Double Lover

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Made in 2017 but with its heart firmly in 1947, François Ozon’s Double Lover (L’amant double in the original French) takes a pretty young woman, Chloé (Marine Vacth), and subjects her to a brutal gaslighting at the hands of a male psychiatrist. Two male psychiatrists, in fact, twin brothers (both played by Jérémie Renier) so alike that they can pass for each other. Except one is kind of nice and cuddly, the other is tough and sexy.

Maybe Rosemary’s Baby (another film with its heart in the late 1940s) was also in the mind of Ozon when he set about adapting Joyce Carol Oates’s Lives of the Twins, since gynaecology is at the heart of Double Lover, which opens with a shot of Chloé’s cervix right up the speculum of an examining doctor. There’s nothing wrong with you physically, the doctor opines, and so Chloé winds up in the hands, and eventually the arms, of hunky shrink Paul, only learning later on, after a bit of noirish subterfuge and pavement pounding, that he has a twin, the dark and brooding Louis, also a shrink.

From here things take a misogynistic and misanthropic turn (no one in this is particularly nice) as the film poses the age-old question – is Chloé losing her mind or are there really two shrinks who look the same but are in fact brothers? If she isn’t, then maybe her pregnancy isn’t a phantom, and if it isn’t who’s the father? Again – if she isn’t, then why do Chloé’s mother and the mother of one of Paul or possibly Louis’s ex girlfriends also look exactly the same?

As Chloé pings between the two brothers, Ozon tells a serpentine story that would be funny if it weren’t played with a straight face, and ladles on the gothic extravagance much as Philippe Rombi’s score works the thriller soundtrack angles – jangling, groaning, shrieking, shouting.

Vacth, a skinny former model playing a skinny former model who might just be in need of a decent meal, a good fuck, or a wee baby – misogynist taunts all – displays barely a shred of feminism 2.0 in a scaredy-cat performance that connects her up through Geneviève Bujold (in David Cronenberg’s Dead Ringers – again the twin shrinks) back to Ingrid Bergman in 1944’s Gaslight (or Diana Wynyard, if the original British Gaslight is more your touchstone).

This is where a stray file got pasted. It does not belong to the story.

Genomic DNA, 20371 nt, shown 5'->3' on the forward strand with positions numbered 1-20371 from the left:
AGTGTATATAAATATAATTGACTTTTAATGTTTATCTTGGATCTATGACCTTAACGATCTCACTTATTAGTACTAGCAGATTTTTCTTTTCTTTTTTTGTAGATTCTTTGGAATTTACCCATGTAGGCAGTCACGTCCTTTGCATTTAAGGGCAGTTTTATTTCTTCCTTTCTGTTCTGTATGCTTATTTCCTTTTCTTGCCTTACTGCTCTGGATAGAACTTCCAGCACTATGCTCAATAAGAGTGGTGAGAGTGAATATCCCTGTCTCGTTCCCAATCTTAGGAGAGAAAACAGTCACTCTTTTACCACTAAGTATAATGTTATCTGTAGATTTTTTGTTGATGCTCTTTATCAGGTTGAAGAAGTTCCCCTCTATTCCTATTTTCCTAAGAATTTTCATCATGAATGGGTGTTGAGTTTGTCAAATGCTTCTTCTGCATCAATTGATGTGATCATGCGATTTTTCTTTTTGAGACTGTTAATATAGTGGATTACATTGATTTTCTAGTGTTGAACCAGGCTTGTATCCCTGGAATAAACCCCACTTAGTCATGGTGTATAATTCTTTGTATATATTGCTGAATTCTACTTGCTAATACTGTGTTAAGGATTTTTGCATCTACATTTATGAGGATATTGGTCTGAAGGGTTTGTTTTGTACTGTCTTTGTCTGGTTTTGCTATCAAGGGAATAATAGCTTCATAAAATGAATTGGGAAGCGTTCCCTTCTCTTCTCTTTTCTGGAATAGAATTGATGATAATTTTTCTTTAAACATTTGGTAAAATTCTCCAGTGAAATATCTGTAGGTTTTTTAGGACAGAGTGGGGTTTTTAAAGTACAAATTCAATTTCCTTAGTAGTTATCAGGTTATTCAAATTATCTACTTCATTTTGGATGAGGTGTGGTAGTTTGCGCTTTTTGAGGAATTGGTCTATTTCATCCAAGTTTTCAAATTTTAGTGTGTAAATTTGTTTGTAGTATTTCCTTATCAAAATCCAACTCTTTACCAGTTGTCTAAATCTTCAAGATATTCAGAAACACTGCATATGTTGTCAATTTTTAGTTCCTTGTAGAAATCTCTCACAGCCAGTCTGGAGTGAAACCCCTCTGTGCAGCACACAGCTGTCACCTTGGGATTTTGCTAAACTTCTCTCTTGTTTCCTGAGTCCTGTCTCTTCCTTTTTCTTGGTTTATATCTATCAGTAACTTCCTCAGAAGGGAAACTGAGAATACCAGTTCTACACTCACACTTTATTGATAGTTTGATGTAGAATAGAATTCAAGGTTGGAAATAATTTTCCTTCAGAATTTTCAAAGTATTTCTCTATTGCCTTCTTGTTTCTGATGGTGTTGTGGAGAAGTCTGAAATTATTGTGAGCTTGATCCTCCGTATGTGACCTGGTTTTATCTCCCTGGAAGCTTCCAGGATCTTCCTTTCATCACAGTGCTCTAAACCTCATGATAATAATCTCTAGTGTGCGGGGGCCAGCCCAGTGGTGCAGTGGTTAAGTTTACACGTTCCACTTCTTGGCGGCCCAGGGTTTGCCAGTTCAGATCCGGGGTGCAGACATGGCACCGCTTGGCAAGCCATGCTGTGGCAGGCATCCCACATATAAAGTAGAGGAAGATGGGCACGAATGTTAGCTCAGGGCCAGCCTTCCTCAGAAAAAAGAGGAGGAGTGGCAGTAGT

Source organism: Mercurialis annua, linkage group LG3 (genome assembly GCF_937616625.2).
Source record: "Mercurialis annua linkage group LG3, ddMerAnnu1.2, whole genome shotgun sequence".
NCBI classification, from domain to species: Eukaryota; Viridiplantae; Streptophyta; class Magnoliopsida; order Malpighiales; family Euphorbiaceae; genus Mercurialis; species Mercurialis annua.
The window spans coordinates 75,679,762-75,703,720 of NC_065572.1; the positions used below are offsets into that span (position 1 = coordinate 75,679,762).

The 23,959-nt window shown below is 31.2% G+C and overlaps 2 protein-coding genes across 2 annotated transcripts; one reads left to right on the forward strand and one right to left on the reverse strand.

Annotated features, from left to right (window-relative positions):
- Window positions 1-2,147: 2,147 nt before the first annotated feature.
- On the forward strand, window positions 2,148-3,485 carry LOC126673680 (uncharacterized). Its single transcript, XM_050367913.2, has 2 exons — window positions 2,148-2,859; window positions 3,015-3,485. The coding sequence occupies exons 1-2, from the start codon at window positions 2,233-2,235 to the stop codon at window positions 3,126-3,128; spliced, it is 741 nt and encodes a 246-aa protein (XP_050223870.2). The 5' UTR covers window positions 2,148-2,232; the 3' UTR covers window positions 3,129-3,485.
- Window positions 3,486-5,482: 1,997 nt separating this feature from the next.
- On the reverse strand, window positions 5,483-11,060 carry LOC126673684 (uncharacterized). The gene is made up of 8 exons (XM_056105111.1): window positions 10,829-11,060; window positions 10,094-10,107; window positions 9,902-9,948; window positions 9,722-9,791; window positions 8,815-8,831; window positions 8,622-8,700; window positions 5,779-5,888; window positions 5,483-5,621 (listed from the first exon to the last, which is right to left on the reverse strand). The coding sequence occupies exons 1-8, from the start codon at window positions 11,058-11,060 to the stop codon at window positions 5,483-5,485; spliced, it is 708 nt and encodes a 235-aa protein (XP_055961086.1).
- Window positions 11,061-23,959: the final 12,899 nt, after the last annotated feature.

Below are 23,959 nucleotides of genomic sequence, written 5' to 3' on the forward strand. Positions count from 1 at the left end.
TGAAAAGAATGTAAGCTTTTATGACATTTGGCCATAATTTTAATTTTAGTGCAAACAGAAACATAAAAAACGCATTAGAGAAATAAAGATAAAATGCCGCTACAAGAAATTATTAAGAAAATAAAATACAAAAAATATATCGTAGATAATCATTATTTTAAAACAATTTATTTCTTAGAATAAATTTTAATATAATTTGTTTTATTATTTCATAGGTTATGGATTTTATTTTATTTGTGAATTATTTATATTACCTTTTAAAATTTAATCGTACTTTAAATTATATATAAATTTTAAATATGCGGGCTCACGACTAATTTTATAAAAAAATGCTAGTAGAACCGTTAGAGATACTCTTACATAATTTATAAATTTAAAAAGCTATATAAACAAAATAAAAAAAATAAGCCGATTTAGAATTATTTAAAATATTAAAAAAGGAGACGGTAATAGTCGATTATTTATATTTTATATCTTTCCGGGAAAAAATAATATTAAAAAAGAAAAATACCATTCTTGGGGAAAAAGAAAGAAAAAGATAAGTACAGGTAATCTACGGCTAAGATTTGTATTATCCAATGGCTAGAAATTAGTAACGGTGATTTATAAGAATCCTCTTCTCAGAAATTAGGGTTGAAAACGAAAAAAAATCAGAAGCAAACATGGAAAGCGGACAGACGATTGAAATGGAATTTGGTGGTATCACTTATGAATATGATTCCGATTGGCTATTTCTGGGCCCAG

Jacqueline Bisset and Marine Vacth
Jacqueline Bisset and Marine Vacth



Handsome Jérémie Renier’s big square head does double duty as Paul and Louis, the yin and yang shrinks, and it’s a carefully judged performance which, unusually in a film full of gargoyles, doesn’t go for absolute broke. When Louis at one point pretends to be Paul, he’s a plausible Paul, Renier just nudging us with a gesture at a given moment, so we realise a second before Chloé does just what’s going on.

Jacqueline Bisset again demonstrates her uncanny star power in a small double role as Chloé’s estranged mother, and the mother of a girl Paul or Louis might have raped and driven to a suicide attempt (depending on who you believe), dragging the entire film in her direction while she’s on the screen. The doubling doesn’t end there, and there are regular visual reminders – via mirrors, mostly – that what you see might be the opposite of what you get.

There’s lots of nudity, and sex that’s either warm and cuddly or rough and brutal, depending on who’s involved. There’s even a scene with a strap-on – no spoilers as to who’s wearing it.

Which is another way of saying that this film is more or less scaring away potential audiences from the get-go – feminists spoiling for a fight might not spot that Ozon clearly thinks this is all nonsense, prudes afraid of the odd nipple will also stay away, as will the army of Ozon’s arthouse fans who don’t do horror. Be warned, there’s a distinct shift to the gory late on, when things get much more overtly Cronenbergian.

However, for all the viscera and vulva on display, everyone in it behaves throughout as if they know they’re characters in a film not real flesh and blood humans, as if the formal experiment rather than the drama is the main thing on offer. As with the bulk of Ozon’s films, it makes for chilly watching.


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© Steve Morrissey 2022









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